We know that secure multi-party computation (MPC) does not have to be implemented based solely on public-key cryptographic primitives (aka asymmetric-key primitives). Many MPC protocols rely on symmetric-key primitives, such as secret sharing-based schemes (e.g., replicated secret sharing and Shamir‘s secret sharing). However, I vaguely remember that in a paper about MPC, the author said that the MPC protocol essentially relies on asymmetric-key primitives. I was asked this question recently, and then I didn't find that paper, but I found the similar but not exactly the same statement in [IKM13]$^1$ and [DKR18]$^2$:

(Page 3 from [IKM13]) This, together with the fact that OT is complete for secure computation, shows that every functionality can be securely computed given access to an appropriate source of correlated randomness and no additional assumptions.

(Page 54 from [EKR18]) Oblivious Transfer(OT) is an essential building block for secure computation protocols, and an inherently asymmetric primitive. Impagliazzo and Rudich (1989) showed that a reduction from OT to a symmetric-key primitive (one-way functions, PRF) implies that P $\ne$ NP.

It is clear that OT is complete for secure computation and it is an inherently asymmetric primitive. I thought about secure two-party computation and thought that it does require asymmetric-key primitives. For example, considering secure two-party computation based on 2-out-of-2 additive secret sharing, secure two-party addition can be computed locally and secure two-party multiplication can be implemented by leveraging Beaver's triples. Beaver's triples can be generated via OT and homomorphic encryption (HE), which rely on the public-key encryption primitives.

Considering that secure two-party computation is naturally set in a dishonest majority environment, my question is "Must secure two-party computation be implemented based on public-key encryption primitives?" After reviewing the literature and searching online, my understanding of this issue is as follows:

(1)the (semi-honest/malicious) secure two-party computation primitive is naturally a public-key primitive, and the general secure two-party computation protocol will inevitably involve public-key primitives, such as OT and HE.

(2)but, secure two-party computing protocol for a specific functionality does not necessarily utilize the public-key primitives. Sometimes it can rely on private-key primitives.

I would like to know the answer to this question and if my understanding is correct?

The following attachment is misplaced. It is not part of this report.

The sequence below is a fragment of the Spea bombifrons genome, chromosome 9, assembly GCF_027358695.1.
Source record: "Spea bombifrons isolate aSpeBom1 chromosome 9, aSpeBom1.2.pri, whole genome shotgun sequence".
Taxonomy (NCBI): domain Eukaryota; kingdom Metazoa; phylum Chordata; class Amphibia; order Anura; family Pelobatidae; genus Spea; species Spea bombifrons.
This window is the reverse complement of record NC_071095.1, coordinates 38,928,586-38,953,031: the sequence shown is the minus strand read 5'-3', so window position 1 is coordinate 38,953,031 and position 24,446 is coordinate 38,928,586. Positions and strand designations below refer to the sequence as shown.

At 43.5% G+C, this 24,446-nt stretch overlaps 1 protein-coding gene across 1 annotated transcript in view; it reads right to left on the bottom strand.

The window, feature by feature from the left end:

1. [IKM13]Ishai Y, Kushilevitz E, Meldgaard S, et al. On the power of correlated randomness in secure computation[C]//TCC 2013, 2013: 600-620.
  2. [EKR18]David Evans, Vladimir Kolesnikov and Mike Rosulek. A Pragmatic Introduction to Secure Multi-Party Computation.

1 Answer 1


Your understanding is essentially correct.

  • Secure computation of general functions with dishonest majority provably requires oblivious transfer (trivially, since OT is a special type of secure computation). OT is known to imply key exchange (the proof is an interesting exercise), hence OT is fundamentally a public-key primitive (and basing it on a symmetric assumption would be a huge breakthrough).

  • Secure computation of general functions with honest majority does not require any assumption. (the true picture is a bit more complicated than that depending on how we define "secure" exactly, but that's a reasonable way to summarize it). Note that Shamir's secret sharing is not a "symmetric key primitive" but rather an unconditional primitive (unlike e.g. hash functions, it does not require assuming any limitation on the adversarial power).

  • Some specific functions might not require public key primitives even in the dishonest majority setting. For example, the $n$-party XOR can be implemented with unconditional security with up to $n-1$ corruptions. There has been a bunch of work in the 90's characterizing more precisely what kind of functions can be securely evaluated with dishonest majority and unconditional security.

  • An important feature of oblivious transfer is that it can be extended. Concretely, that means that even if OT provably requires public key primitives, doing $N$ OTs does not require doing $N$ public key operations. That's an absolutely crucial feature of many modern secure computation protocols. It was shown a few decades ago here that given access to only $\lambda$ oblivious transfers (think $\lambda = 128$), one can extend them into an arbitrary number of oblivious transfers, using only symmetric key primitives (a sufficiently strong hash function -- in fact, even one-way functions suffice, though they yield a much less efficient extension). Hence, in essence, you can securely compute any function with dishonest majority using only $O(\lambda)$ public key operations, and only symmetric key operations on top of that.

A minor note on one of your citations: Impagliazzo and Rudich only showed that a black-box construction of OT (and other primitives) from symmetric assumptions would imply $\mathsf{P} \neq \mathsf{NP}$ (and some following works showed that black-box constructions of key exchange & OT from symmetric assumptions simply don't exist, unconditionally). We can't prove anything for arbitrary reductions (ruling out arbitrary reductions of OT to symmetric assumptions would imply that OT does not exist).


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